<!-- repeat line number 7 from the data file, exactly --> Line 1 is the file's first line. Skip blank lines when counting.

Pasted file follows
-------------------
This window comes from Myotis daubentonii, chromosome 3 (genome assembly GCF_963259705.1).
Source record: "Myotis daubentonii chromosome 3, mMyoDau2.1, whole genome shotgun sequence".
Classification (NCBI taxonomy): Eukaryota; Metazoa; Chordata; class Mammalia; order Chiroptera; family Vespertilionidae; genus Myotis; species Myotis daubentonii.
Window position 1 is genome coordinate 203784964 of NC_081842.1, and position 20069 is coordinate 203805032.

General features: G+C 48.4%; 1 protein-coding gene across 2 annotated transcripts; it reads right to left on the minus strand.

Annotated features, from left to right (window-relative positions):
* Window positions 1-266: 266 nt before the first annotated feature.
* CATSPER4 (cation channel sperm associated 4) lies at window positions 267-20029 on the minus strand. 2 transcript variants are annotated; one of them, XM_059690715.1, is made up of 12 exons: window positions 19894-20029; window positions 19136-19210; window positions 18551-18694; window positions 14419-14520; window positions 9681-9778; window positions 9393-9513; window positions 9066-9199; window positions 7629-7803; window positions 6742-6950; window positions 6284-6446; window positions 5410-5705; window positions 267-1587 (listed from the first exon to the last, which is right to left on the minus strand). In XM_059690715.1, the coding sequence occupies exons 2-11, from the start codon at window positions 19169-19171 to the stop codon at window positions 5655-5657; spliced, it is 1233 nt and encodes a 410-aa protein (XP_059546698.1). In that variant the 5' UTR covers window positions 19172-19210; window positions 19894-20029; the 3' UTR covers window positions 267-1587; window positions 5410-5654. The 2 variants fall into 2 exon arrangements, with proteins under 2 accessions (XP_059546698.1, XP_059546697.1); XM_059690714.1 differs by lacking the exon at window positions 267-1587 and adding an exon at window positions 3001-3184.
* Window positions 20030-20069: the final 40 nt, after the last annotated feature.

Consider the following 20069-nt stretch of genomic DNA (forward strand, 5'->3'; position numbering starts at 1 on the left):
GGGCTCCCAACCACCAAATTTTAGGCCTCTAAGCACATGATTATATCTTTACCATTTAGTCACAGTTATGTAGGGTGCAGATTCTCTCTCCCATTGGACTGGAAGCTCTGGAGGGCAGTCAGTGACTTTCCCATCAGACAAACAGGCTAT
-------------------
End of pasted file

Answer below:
* Window positions 1-266: 266 nt before the first annotated feature.